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OpinionPeople and Leadership

Leading Trauma

There is much ink spilled regularly on the subject of leadership. Not only does the usual content of leadership cases make for compelling narratives and recommendable works, sectors like defense depend on it for professional development, both formal and independent, in leader quality. In this instance, the example if London Fire Brigade Commissioner Dany Cotton’s leadership around trauma and her firefighters at the Grenfell Fire has relevance to current military practice. I should make clear, the effect of trauma on individuals and what influences the development of PTSD is beyond the purview of a blog piece. It is not the intent to argue here that a leader can affect that process, particularly in a crisis. This piece instead argues two discrete benefits. First, such direct attention can minimize the further problems that those affected might not expect such injury, admit difficulties, or seek help, thus worsening the consequences. Second, and, more broadly where trauma factors as an effect of service, such pastoral leadership will influence the development of committed followership.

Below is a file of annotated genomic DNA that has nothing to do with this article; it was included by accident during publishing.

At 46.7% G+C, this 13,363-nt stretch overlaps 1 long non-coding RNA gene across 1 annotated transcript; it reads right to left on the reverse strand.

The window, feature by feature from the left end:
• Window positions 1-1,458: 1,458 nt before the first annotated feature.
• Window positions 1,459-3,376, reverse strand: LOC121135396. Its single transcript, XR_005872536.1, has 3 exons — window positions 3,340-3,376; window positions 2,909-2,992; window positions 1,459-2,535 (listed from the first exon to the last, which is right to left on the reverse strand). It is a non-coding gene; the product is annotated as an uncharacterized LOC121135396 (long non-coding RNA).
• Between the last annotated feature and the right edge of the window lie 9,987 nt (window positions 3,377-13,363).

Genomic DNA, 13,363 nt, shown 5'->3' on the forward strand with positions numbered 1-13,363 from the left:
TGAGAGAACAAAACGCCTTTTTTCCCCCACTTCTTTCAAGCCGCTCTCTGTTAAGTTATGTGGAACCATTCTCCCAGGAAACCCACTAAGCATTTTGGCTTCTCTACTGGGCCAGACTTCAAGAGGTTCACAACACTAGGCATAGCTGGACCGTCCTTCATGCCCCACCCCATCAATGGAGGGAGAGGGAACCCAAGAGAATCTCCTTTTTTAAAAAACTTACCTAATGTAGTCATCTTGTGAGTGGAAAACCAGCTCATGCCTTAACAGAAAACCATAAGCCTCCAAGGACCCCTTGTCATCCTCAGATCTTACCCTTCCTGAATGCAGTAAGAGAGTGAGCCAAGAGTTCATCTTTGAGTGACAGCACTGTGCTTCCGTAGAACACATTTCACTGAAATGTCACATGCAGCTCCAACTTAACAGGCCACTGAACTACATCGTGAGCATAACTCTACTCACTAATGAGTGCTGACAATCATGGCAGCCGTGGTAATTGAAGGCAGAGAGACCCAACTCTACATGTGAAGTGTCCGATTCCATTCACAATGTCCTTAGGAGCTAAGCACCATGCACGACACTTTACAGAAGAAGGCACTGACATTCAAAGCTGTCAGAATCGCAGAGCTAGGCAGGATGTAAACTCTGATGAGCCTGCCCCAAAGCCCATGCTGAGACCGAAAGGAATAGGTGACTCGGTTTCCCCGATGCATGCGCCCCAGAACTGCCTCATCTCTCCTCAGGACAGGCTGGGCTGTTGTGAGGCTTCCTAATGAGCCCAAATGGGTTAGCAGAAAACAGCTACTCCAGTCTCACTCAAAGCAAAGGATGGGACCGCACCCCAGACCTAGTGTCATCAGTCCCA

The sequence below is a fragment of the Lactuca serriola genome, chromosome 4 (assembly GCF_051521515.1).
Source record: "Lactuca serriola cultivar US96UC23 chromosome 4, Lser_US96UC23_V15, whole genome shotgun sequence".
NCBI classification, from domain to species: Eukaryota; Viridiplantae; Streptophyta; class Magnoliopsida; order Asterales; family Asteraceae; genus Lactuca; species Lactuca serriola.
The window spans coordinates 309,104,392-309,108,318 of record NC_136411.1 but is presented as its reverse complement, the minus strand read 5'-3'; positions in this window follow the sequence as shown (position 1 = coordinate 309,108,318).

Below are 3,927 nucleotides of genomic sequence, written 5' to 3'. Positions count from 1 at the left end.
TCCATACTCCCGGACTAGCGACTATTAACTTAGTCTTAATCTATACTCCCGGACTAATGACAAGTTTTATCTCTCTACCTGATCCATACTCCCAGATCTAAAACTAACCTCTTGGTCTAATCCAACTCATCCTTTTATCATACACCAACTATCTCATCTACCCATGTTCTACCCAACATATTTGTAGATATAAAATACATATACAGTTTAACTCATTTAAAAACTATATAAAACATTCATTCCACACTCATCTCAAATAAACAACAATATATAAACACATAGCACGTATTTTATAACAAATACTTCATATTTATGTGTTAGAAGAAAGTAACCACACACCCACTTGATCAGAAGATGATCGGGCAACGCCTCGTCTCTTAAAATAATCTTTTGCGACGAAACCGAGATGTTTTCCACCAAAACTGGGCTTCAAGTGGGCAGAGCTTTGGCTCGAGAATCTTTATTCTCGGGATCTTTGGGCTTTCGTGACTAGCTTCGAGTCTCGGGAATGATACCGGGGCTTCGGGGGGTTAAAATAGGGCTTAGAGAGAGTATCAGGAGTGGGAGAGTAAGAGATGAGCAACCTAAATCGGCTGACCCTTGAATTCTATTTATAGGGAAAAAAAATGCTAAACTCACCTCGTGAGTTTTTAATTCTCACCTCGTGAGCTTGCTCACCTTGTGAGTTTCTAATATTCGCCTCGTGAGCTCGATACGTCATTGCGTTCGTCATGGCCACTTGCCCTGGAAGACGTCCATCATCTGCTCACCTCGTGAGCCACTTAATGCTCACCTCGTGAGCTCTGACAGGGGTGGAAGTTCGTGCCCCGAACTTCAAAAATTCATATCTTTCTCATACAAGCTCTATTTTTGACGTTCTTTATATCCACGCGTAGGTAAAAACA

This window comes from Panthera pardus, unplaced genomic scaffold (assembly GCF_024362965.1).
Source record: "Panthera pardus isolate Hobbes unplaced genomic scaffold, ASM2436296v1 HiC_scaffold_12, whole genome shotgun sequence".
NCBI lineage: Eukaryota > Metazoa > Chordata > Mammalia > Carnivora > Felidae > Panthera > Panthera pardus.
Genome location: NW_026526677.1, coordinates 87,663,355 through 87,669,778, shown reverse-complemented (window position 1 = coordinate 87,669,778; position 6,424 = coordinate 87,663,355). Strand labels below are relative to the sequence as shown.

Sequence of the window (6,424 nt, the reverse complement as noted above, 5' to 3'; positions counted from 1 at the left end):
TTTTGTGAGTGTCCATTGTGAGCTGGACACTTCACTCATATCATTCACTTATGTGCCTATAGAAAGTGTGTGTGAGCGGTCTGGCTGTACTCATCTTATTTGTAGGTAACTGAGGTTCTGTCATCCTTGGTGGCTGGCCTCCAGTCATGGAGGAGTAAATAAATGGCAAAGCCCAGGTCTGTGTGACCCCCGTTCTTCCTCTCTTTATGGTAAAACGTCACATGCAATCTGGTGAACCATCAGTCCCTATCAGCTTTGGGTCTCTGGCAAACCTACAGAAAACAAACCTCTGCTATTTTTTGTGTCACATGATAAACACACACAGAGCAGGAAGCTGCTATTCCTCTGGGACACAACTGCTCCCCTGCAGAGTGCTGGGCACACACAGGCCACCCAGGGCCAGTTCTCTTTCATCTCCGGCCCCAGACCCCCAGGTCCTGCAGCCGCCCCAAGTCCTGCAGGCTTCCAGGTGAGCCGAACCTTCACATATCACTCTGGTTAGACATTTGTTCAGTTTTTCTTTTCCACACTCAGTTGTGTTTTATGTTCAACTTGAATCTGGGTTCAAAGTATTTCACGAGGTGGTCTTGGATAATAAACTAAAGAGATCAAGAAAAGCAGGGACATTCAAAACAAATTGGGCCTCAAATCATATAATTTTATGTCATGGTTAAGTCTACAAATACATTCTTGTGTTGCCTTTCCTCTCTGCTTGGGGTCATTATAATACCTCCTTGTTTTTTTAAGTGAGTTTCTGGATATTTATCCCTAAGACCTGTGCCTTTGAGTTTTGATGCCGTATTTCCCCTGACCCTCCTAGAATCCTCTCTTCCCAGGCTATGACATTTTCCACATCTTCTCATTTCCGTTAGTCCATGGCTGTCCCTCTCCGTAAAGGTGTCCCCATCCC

Keeping with the Wavell Room’s recent cross-training approach to military leadership lessons, the case comes from outside the armed forces. However, it being the fire service, there are commonalities of peril and civilian casualties that give its experience salience for this audience. This piece also serves to fill a critical gap in the broad discussion of leadership and the military by presenting a woman as the subject. As integration deepens, both sexes in uniform need to see women as role models of the critical military virtues, leadership among them. Finally, this case centers the leadership requirements around the psychological toll of professional trauma. With daily stories of veteran and serving suicides, and the costs of PTSD manifesting, leadership approaches are needed to mitigate the mental health problem where possible. The hardships of these jobs may be unchanging, but a leadership practice that breeds openness and proactivity on the issue is arguably the best approach to a problem with no perfect solutions.